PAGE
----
What? The Olympics Ain't Good Enough For Ya?

As the summer games in Sydney just ended, I thought it would be good to comment and reflect upon the thrill that is the Olympics. The thrill of Women's Trampolining; the agony of the Modern Pentathlon (five events molded into one megaevent: shooting, fencing, swimming, riding and running. Seriously); drug test after thrilling drug test; and at the close of the games, the question that burns at the fiber of each fan's soul: Why, all of a sudden, do we care?

Why is it that once every four years, everybody decides that the Pole Vault is an integral part their lives? Why, all of a sudden, in years ending in even numbers, do people get extremely interested in the Biathlon?

When I question the significance of the Olympics, people always say, "People like to watch the athletes representing their respective countries in athletic competition." To which I say, "Who cares?" After all, the Olympics only come around once every four years. There are World Championships every year. Much like the Olympics, people run around a lot, there are shiny metal objects awarded, and world records are broken. The only difference is, you don't get Hannah Storm and you don't have to wait four damn years.

Aside from the fans' spontaneous interest, the thing that really irks me about the Olympics are the coaches. The first thing the athletes do is thank their coaches, which, in some sports, I can understand. In the pole vault, for example. There are a lot of aspects that go into making a pole vault good. How fast you run, where you plant the pole, your upward momentum when planting the pole, etc. However, there are some sports where I don't see the point in having a coach at all. Sprinting, for example. Do you really need a coach in the 100 meter sprint? What could a coach possibly say to you after you race? I expect that this is probably the kind of conversation an Olympic coach would have with a runner:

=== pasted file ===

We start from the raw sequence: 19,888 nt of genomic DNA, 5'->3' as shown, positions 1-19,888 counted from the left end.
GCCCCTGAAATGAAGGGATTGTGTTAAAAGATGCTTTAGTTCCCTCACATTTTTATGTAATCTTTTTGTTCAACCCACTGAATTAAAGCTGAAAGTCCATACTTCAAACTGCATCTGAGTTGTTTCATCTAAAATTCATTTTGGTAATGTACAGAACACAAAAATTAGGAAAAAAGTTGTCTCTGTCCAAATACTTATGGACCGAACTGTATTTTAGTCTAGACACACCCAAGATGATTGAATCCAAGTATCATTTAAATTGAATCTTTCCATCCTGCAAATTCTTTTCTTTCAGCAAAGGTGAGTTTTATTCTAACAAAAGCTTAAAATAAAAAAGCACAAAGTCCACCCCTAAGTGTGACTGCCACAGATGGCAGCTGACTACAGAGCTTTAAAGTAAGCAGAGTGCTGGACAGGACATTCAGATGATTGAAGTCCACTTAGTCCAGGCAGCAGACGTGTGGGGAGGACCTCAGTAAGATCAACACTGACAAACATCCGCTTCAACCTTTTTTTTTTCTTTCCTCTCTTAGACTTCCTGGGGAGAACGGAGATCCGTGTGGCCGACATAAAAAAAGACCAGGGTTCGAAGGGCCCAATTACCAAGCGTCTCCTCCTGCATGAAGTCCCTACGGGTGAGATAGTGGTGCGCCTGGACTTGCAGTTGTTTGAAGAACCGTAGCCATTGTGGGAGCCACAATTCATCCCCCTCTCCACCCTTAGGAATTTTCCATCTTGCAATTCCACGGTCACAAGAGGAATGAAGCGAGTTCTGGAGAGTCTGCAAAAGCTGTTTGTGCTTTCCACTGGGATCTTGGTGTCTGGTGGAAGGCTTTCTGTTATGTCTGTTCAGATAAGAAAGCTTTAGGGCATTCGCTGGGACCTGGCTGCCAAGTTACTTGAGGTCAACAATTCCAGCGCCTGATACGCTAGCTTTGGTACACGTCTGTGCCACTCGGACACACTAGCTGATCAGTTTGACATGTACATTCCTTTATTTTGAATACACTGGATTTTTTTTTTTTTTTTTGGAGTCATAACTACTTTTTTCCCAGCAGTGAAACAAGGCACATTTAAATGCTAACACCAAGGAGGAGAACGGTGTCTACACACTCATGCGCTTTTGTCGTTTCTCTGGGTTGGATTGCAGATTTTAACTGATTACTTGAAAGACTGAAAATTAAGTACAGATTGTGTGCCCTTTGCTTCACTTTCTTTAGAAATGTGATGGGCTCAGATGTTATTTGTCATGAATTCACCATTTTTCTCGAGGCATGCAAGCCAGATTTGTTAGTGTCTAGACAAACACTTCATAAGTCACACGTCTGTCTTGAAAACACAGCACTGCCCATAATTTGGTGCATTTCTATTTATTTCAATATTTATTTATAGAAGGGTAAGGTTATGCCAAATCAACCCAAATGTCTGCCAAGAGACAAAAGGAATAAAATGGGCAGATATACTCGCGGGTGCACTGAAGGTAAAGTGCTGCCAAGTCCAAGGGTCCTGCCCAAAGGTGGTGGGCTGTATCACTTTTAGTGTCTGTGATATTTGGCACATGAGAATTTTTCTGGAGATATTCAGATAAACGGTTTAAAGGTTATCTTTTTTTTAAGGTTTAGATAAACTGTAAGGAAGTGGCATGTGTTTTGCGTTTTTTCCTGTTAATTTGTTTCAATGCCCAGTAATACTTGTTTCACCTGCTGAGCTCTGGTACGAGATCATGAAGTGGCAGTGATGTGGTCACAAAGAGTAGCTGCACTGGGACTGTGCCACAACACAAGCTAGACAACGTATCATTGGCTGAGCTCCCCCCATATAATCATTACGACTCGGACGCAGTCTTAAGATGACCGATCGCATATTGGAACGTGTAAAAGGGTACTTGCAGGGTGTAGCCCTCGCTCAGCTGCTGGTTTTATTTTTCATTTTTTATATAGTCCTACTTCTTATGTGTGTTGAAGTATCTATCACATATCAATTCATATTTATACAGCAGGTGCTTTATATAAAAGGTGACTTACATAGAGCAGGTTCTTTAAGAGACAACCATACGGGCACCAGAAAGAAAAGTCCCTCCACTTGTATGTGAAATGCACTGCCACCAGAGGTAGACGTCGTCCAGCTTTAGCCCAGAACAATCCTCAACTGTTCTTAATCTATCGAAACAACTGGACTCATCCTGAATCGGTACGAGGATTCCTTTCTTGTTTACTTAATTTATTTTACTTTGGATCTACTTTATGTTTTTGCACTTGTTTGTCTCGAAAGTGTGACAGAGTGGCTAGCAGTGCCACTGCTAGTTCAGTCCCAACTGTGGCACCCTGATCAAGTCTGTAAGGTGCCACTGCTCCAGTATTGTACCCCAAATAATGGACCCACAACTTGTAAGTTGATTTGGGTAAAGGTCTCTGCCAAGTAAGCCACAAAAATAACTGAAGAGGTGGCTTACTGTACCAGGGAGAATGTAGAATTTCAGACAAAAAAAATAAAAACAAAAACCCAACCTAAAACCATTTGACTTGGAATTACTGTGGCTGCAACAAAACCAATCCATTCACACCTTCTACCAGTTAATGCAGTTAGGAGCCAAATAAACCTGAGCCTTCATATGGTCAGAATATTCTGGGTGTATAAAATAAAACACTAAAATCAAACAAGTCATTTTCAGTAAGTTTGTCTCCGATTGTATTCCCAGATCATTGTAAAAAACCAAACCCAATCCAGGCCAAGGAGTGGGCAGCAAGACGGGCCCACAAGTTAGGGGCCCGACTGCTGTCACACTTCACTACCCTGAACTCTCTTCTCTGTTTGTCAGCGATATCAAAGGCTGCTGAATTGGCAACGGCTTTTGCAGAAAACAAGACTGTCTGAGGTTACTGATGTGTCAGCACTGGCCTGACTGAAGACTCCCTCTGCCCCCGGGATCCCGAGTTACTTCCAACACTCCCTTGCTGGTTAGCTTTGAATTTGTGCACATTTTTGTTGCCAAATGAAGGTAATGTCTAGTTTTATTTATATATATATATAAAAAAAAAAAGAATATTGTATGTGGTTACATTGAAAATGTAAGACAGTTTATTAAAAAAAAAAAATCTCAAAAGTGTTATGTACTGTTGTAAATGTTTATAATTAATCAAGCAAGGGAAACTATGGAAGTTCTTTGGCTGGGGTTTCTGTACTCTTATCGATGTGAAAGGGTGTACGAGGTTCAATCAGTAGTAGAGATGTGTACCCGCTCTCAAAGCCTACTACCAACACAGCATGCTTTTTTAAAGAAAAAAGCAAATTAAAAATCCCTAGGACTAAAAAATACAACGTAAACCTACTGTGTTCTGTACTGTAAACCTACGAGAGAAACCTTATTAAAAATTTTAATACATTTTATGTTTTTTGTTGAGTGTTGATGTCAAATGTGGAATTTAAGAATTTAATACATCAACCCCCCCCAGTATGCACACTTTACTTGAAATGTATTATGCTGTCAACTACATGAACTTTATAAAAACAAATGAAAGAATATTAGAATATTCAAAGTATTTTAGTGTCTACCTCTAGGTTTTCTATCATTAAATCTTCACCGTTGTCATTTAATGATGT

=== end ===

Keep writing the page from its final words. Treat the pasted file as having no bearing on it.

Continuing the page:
Michael Johnson finishes the 100 meter sprint in 9.93 seconds.
Coach: Uhhhh... that was good. But next time try to go faster.
Michael Johnson: OK, Coach!
Michael Johnson runs the race again. This time is time is 9.84 seconds.
Coach: Well, Michael, that was better. But maybe you could try and go even faster next time.
Michael Johnson: OK, Coach!

It seems to me like it would be a downward spiral from there. What the athletes really should do is have their agents coach them:
Michael Johnson finishes the 100 meter sprint in 9.93 seconds.
Agent: Michael, baby! You gotta slow down or the kiddies will never see that Nike™ Swoosh Logo we have shaved into your head!
Michael Johnson: Good thinking, coach.
Agent: Also, Valvoline and B.F. Goodwrench want you to wear these patches on your uniform.
Michael Johnson: What?!?
Agent: Michael, baby! What are you going to do after the Olympics are over? Run for a living? Now get sewing, baby!

9 October 2000